Tuberculosis Until at least 2 weeks following effective treatment.

Tuberculosis (TB)

The World Health Organisation (WHO) advises that, with TB increasing worldwide, there is a small but real risk of infection being transmitted during air flights. Transmission has only been recorded in flights lasting over eight hours. The risk is clearly greater when many of those on board are from countries with a high incidence of the disease. Infectious TB patients should be informed by their doctor that they must not travel by air until they have completed at least two weeks of adequate treatment. Patients with multidrug resistant TB should not travel until proven by laboratory confirmation to be non infectious. To date no case of active TB has been identified as a result of exposure on a commercial aircraft.

Fear of Flying

In Britain an estimated nine million people suffer anxiety about flying. There is no single personality type, prone to fear of flying it may develop following a bad experience such as a rough flight, or after a news report of a high jack or a crash. Panic attacks are common, the sensation is often so frightening that the sufferer may refuse to fly in the future. Fear of flying is often underpinned by a fear of losing control but fear of turbulence, terrorism, feeling trapped, claustrophobia or fear of heights can all be contributing or causative factors.

Advice for the Traveller who is Afraid of Flying

  • Fear of flying is common despite flying being safer than road or rail travel in most developed countries.
  • Try distraction by talking with other passengers, watching a film, listening to music or reading.
  • Tell the cabin crew. Reassurance about routine aircraft sounds and in flight activities can help.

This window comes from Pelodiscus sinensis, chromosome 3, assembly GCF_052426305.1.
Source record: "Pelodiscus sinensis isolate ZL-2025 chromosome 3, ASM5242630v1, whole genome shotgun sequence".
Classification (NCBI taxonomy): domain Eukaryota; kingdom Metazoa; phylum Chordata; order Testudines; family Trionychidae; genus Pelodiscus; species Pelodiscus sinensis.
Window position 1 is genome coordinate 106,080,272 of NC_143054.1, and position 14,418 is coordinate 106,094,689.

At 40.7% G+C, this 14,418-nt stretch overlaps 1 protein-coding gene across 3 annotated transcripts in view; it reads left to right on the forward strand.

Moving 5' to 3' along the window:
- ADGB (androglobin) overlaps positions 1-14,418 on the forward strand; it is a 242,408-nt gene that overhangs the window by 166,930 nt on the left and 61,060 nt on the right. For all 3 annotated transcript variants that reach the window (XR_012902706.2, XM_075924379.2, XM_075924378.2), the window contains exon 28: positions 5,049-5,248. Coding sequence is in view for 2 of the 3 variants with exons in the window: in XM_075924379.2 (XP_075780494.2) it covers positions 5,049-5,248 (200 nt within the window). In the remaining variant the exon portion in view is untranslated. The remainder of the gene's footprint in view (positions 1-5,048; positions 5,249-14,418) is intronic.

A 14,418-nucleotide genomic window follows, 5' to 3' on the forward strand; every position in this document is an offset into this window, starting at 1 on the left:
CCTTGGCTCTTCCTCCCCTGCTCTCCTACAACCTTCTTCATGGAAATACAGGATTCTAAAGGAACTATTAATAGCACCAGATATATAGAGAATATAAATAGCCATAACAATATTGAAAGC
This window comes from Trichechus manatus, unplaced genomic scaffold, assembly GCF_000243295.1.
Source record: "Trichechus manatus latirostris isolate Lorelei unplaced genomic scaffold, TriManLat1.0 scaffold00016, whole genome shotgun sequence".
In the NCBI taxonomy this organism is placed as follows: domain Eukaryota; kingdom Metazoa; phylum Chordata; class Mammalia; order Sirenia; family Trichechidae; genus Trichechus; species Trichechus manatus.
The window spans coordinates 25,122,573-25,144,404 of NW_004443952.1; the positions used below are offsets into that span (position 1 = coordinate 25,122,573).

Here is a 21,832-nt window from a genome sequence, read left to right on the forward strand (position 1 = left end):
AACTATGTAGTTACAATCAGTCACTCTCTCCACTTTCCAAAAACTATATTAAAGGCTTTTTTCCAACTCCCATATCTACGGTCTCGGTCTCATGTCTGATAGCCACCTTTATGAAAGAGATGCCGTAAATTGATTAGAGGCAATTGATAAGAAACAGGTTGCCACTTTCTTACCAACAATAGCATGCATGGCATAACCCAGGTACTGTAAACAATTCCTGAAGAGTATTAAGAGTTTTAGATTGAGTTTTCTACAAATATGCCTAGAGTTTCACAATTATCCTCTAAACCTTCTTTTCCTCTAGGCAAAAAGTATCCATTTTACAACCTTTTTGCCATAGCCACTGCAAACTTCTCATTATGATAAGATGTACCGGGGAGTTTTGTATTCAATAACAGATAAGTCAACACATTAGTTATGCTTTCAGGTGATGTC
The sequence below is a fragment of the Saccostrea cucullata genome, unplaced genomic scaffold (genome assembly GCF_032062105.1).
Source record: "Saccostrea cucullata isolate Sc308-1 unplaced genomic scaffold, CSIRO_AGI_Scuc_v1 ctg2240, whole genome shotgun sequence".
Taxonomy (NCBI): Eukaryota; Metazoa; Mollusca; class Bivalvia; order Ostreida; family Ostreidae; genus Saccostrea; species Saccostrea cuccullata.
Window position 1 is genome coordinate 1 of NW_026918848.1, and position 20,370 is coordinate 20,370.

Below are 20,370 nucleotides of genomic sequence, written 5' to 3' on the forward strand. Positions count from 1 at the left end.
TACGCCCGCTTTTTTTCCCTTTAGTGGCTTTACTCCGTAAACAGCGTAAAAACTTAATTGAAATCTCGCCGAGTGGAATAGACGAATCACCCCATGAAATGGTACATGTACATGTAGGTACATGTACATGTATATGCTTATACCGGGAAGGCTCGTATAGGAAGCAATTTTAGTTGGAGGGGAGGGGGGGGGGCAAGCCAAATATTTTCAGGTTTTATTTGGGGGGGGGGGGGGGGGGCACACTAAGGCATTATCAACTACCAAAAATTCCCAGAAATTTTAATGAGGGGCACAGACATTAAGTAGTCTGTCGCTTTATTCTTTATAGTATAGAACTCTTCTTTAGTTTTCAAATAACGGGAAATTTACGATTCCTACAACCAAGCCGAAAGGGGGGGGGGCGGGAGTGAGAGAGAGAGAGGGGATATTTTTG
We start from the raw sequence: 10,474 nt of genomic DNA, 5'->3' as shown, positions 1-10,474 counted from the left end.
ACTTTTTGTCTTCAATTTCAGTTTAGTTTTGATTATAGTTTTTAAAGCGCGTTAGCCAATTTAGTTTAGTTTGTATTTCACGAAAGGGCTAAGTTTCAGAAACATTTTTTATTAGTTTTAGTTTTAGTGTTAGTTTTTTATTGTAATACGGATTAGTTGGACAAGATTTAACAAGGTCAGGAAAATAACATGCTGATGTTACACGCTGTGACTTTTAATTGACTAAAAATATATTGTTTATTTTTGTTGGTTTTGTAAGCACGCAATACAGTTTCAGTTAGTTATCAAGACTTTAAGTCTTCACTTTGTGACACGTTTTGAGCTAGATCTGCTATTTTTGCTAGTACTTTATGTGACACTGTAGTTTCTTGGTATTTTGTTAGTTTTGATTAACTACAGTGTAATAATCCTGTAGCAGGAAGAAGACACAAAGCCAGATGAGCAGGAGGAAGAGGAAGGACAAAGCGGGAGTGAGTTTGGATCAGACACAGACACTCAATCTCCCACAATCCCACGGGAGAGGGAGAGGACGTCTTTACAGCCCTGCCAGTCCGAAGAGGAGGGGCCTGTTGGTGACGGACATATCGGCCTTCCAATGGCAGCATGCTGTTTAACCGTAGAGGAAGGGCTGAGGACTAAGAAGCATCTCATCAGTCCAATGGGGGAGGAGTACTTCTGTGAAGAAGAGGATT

• A visit to the doctor prior to travel can provide reassurance about general fitness for air travel.

Cognitive Behaviour Therapy

Recent research has indicated that cognitive behaviour therapy can be helpful for more severe cases. The person identifies what they actually fear and then learns different ways of overcoming it. Your GP may be able to refer you to a suitable therapist.

Courses on Fear of Flying

A number of airlines run courses aimed at alleviating travellers fears, such as:

Security in Aircraft

World events in recent years have led to a marked increase in airport and aircraft security. Restrictions on equipment and fluids being taken into the aircraft cabin can have implications for travellers who need to carry medication for use during the flight. In addition, travellers are advised  to pack medications and essential medical equipment into hand  luggage, with additional supplies in their hold luggage. Passengers who use hypodermic needles for medical reasons, for example those with diabetes or allergies, may be asked for a doctor’s letter as proof of the medical need.

In-Flight Problems


The circulating air in aircraft cabins is dry as there is very little moisture in the air taken from outside the cabin to replenish supplies.. Skin moisturisers can help alleviate dry skin and lips and if contact lenses irritate they should be removed and spectacles used instead.

There is no evidence that the dry air results in significant dehydration in those otherwise fit and well. Alcohol (especially spirits) and caffeine containing drinks can cause dehydration especially when inadequate clear fluids are taken, passengers should try and drink sufficient non-alcoholic beverages.

Deep Vein Thrombosis (DVT)

Prolonged periods of immobility can lead to slow blood flow in the veins which increases the risk of developing deep vein thrombosis (DVT). Blood clots most commonly form in the lower extremities; parts of the clot may break off and travel to the lung where they can cause a pulmonary embolism (PE) which is potentially life threatening.